On Friday morning, the Vatican’s yellow-and-white flag was, for the first time, hoisted over the United Nations. Other than the flag, there will be little else to mark the occasion of Pope Francis’ address to the UN General Assembly. In fact, UN Secretary-General Ban Ki-moon’s office had to convince the pope’s team to accept even that honor.
The issue first came up when Palestine, the assembly’s other permanent observer, promoted a resolution to allow the two nonmember banners to stand next to 193 member flags. The Vatican pressed to have its name removed from a draft text; the Holy See signed its first bilateral accord with Palestine in May and has referred to the “State of Palestine” since Francis visited last year, but Francis still considered the motion to be unnecessarily antagonistic toward Israel and the United States, which both opposed it. In the end, even though the specific reference to the Holy See was deleted, the resolution still referred more generally to “raising the flags of nonmember observer states,” a category that includes the Vatican. The resolution passed with 119 votes in favor, including France, Italy, Japan, Spain, Sweden, and Poland; eight votes against, including Australia, Canada, Israel, and the United States; and 45 abstentions, including Austria, Germany, the United Kingdom, and the Baltic States.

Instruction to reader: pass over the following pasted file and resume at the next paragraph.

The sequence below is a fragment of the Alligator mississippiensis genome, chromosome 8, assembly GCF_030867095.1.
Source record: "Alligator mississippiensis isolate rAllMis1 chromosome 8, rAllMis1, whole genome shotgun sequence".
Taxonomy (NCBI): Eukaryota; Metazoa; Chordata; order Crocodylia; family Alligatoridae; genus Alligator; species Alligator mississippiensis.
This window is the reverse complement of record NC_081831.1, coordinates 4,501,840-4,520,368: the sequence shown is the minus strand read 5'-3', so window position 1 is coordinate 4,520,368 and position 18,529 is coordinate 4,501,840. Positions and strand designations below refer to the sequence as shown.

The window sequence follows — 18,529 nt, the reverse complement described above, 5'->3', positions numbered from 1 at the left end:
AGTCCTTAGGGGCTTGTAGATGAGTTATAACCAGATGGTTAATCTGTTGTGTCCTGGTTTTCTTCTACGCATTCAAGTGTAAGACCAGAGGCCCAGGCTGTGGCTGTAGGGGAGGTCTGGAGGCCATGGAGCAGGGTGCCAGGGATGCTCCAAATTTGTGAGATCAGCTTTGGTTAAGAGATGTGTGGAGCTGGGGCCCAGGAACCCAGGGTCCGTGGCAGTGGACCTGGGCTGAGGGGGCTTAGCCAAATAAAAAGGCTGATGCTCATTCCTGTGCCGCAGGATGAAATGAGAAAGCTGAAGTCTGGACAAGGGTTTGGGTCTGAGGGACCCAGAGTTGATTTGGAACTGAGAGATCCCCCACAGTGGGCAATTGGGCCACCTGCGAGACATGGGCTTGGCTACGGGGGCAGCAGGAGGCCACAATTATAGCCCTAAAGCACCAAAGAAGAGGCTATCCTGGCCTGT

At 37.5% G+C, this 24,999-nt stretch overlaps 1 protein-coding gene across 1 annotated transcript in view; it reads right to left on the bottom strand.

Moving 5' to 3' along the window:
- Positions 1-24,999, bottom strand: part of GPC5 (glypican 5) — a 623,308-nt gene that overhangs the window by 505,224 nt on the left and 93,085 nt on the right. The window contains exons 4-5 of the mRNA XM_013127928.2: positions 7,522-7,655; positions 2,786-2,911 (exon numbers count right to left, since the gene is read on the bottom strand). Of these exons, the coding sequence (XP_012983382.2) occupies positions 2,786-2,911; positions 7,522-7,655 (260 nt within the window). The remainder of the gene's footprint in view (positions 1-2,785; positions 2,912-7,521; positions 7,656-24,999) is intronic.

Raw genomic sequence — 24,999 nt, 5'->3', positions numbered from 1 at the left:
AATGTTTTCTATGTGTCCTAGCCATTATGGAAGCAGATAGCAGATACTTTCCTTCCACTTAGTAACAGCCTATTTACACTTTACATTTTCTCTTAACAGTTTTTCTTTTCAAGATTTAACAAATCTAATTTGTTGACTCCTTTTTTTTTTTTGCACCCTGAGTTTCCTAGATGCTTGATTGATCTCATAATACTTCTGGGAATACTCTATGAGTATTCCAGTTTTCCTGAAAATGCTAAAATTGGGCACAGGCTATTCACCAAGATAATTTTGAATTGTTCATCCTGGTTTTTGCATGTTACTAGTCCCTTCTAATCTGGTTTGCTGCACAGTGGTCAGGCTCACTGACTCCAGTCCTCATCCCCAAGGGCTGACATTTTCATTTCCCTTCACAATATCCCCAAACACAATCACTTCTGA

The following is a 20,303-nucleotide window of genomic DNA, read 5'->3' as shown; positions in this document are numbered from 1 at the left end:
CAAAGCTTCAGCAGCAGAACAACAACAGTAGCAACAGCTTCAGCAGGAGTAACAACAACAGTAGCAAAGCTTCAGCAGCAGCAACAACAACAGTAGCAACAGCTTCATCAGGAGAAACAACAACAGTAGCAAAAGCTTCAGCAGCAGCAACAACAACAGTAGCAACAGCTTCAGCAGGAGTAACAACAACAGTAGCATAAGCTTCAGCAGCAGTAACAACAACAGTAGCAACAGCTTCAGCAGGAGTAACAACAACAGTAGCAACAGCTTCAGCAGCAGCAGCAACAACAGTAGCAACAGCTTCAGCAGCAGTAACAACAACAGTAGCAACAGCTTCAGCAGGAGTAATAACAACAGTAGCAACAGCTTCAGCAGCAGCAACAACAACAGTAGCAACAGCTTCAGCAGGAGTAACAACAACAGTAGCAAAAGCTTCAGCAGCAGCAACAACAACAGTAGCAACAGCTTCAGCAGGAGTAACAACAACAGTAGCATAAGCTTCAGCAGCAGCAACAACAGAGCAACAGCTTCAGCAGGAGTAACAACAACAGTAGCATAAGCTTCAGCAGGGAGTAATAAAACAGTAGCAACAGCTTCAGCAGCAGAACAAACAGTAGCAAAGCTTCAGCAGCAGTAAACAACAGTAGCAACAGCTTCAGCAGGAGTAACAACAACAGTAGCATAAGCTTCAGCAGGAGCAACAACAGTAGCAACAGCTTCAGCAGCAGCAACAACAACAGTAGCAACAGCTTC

The episode sums up Francis’ diplomatic style in a nutshell—promote reconciliation without offending key stakeholders. Press antagonists to encounter each other while avoiding affronting political leaders. For example, last week in Cuba, even as Francis called for a “revolution of tenderness,” he resisted pressure to meet with the island’s persecuted political dissidents. In Ecuador two months ago, the pope likewise avoided photo ops with President Rafael Correa’s critics, who mounted major street protests in the weeks leading up to the pontiff’s visit.
As a religious leader, Francis is charged with upholding values that transcend politics, which is why he tries not to play in political games. At the same time, however, human dignity can hardly flourish in conditions of deprivation or destruction, which is why he and his tight-knit diplomatic team have not been afraid to advocate justice, peace, and mercy to those in power. In that way, he has had to be more actively politically engaged than previous popes, but also more careful in how he does it.